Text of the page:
You can’t have the At-Home Revolution without the cloud, and this company is taking the cloud to the next level
Companies across the world have been forced to go digital so employees can work from home. For many companies, this step is well outside of their core competence. This company is making itself more valuable by supporting this now essential service.
Additionally, the cleaned up Uniform Accounting metrics highlight a more compelling story than investors might suspect from an initial glance.
Also below, the company’s Uniform Accounting Performance and Valuation Tearsheet.
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Here at Valens we often talk about how big changes in society can lead to radically different spending habits over time. For example, the work-from-home movement has accelerated demand for speakers, cars, and boats.
Families spent plenty on their homes before, but in 2020, the home became one of the only things to spend money on.
Twenty years ago, working from home on this scale would have been impossible. Employees would struggle to communicate ideas and share work. Services like Slack (WORK), Zoom (ZM), and Microsoft Teams (MSFT) make remote communication possible.
To help employees share their work seamlessly, companies are now turning to the cloud. Along with its many other benefits, the cloud enables individuals to perform numerous tasks remotely.
While the cloud has existed for several years now, 2020 saw corporate adoption of cloud services spike.
With the advancements of cloud technology and its increasingly valuable offerings, data centers have become more prevalent than ever before. As the cloud is someone else’s computer accessed from the internet, these platforms have to exist somewhere.
Arista Networks (ANET) is one of the key suppliers to data centers. The company is a critical provider of systems that enable the cloud to run efficiently.
In addition, Arista is a prominent provider of networking hardware and software. It is able to differentiate itself through creating tailored networking solutions for any data center size.
Investors might assume this company generates robust returns, as data centers are powering this societal transition to the cloud.
However, on an initial look using as-reported metrics, it looks like the firm hasn’t been able to differentiate itself from market returns.
Diving deeper into the as-reported metrics, Arista Networks’ return on assets has remained consistent—around corporate averages over the past eight years. Specifically, ROA declined from 14% in 2012 to 10% in 2015. Since then, ROA has risen back to 14% levels in 2019.
Investors might see Arista’s returns and assume that without a competitive advantage, Arista is only able to see returns hover right around the corporate average of 12%.
Looking through a Uniform Accounting lens, it becomes clear that the firm’s business model is even better than it appears. Due to distortions around excess cash and R&D in GAAP accounting, profitability has been artificially suppressed.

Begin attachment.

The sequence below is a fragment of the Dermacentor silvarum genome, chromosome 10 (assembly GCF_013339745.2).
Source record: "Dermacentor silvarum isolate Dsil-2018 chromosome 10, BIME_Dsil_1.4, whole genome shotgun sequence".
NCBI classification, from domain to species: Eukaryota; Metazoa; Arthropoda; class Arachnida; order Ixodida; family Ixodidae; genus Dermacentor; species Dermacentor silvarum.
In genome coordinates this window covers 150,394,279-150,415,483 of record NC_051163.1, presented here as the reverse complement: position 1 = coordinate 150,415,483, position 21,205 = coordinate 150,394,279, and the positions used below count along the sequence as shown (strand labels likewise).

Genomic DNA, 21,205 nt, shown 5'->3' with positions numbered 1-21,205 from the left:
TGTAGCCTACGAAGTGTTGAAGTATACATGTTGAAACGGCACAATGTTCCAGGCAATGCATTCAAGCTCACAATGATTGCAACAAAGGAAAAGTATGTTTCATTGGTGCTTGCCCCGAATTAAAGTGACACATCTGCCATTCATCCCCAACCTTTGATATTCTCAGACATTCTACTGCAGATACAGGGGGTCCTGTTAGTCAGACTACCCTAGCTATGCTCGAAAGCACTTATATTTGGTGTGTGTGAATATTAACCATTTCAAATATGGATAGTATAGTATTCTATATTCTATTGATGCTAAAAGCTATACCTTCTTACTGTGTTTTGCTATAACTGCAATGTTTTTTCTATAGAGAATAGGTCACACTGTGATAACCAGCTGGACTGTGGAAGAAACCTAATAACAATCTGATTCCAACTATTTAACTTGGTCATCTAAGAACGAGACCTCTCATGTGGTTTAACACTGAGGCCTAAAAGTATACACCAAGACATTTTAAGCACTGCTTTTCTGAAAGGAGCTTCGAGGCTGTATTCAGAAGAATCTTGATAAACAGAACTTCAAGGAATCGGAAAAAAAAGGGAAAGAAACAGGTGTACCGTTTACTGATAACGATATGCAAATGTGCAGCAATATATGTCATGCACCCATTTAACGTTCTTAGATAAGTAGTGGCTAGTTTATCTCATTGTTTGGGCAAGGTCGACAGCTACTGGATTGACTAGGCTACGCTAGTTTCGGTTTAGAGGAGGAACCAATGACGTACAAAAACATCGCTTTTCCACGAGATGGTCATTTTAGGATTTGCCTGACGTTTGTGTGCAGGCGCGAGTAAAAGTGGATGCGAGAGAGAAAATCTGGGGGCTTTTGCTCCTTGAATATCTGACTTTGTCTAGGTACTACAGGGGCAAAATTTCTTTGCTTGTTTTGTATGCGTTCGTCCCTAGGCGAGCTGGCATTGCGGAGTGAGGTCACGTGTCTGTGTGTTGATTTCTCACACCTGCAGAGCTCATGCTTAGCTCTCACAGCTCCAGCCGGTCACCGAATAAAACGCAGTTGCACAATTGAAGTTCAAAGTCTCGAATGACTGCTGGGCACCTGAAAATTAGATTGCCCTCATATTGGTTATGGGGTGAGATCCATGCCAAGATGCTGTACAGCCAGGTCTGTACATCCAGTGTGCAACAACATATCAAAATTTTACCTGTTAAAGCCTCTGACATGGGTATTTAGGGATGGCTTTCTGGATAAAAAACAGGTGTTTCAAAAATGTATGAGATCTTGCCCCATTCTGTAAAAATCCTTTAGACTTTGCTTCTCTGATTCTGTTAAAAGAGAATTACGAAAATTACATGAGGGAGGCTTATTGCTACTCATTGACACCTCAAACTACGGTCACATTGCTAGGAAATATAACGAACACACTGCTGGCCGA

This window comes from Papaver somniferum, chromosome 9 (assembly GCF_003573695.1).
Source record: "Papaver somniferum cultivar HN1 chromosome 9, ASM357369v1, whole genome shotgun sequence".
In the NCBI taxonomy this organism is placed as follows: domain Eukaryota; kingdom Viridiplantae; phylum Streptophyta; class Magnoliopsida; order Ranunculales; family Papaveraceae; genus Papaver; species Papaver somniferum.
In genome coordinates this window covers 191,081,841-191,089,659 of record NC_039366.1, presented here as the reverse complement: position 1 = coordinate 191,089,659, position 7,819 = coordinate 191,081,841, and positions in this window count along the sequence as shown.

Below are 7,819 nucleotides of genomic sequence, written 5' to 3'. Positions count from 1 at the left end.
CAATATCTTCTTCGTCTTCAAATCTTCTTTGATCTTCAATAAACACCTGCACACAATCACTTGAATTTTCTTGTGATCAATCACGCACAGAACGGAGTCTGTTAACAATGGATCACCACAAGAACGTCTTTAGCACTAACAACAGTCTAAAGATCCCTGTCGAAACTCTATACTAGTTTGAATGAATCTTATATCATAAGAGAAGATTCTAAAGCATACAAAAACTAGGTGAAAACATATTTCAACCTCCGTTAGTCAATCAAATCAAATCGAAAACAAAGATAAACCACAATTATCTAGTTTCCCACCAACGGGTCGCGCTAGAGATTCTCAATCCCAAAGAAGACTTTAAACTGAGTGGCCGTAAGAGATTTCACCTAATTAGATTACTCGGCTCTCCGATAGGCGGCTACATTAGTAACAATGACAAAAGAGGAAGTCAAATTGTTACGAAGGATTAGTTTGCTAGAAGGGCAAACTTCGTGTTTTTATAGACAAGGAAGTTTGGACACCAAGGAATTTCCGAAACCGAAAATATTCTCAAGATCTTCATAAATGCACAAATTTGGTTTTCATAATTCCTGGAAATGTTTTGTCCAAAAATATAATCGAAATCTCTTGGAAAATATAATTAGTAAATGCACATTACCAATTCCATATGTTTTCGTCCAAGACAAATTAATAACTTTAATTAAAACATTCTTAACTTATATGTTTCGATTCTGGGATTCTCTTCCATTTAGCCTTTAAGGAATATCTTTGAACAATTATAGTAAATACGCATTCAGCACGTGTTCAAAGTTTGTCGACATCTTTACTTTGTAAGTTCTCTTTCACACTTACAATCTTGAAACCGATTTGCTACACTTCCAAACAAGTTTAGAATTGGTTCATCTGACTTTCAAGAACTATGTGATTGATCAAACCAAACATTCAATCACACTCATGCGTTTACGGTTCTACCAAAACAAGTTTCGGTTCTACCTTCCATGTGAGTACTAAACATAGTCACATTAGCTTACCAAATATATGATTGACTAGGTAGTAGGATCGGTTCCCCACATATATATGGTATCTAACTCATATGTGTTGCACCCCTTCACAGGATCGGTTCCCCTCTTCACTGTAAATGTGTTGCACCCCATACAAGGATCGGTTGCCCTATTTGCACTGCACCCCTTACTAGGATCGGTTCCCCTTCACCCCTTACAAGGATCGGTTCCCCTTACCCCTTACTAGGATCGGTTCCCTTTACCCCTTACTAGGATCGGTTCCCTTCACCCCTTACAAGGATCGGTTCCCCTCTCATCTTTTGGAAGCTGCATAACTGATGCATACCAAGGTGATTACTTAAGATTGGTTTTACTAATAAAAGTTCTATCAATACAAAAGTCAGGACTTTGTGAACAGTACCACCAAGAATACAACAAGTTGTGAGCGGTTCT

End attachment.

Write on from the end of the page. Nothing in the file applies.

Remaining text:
Specifically, Uniform ROA has been at least two times greater than the as-reported metrics since 2012.
Once we make the necessary Uniform Accounting adjustments, we can see Arista Networks has in fact generated returns well above the as-reported numbers.
While Uniform ROA faded from 39% in 2012 down to 26% in 2015, since then, it peaked at 44% in 2018 before settling around 40% in 2019. This can be attributed to the firm’s surging demand. Arista is currently in the enviable position of supplying a booming market.
Without Uniform Accounting, investors are unable to understand the context of macro trends to invest in, such as the At-Home Revolution. The bedrock of investing is understanding a company’s fundamentals. With such distortions in a name like Arista Networks, any GAAP powered analysis will be no better than guesswork.
SUMMARY and Arista Networks, Inc. Tearsheet
As the Uniform Accounting tearsheet for Arista Networks, Inc. (ANET:USA) highlights, the Uniform P/E trades at 35.4x, which is above the global corporate average of 25.2x and its historical average of 23.8x.
High P/Es require high EPS growth to sustain them. In the case of Arista Networks, the company has shown an 8% Uniform EPS growth in the previous year.
Wall Street analysts provide stock and valuation recommendations that provide very poor guidance or insight in general. However, Wall Street analysts’ near-term earnings forecasts tend to have relevant information.
We take Wall Street forecasts for GAAP earnings and convert them to Uniform earnings forecasts. When we do this, Arista Networks’ Wall Street analyst-driven forecast is a 28% EPS shrinkage in 2020, followed by an 11% EPS growth in 2021.
Based on the current stock market valuations, we can use earnings growth valuation metrics to back into the required growth rate to justify Arista Networks’ $323 stock price. These are often referred to as market embedded expectations.
The company would need to grow its Uniform earnings by 8% per year over the next three years to justify current stock prices. What Wall Street analysts expect for Arista Networks’ earnings growth is below what the current stock market valuation requires in 2020, but above that requirement in 2021.
Furthermore, the company’s earning power is 7x the long-run corporate averages. Also, cash flows and cash on hand are over 9x its total obligations—including debt maturities and capex maintenance. Together, this signals a low credit risk.
To conclude, Arista Networks’ Uniform earnings growth is below its peer averages, but the company is trading above peer average levels.
Joel Litman & Rob Spivey
Chief Investment Strategist &
Director of Research
at Valens Research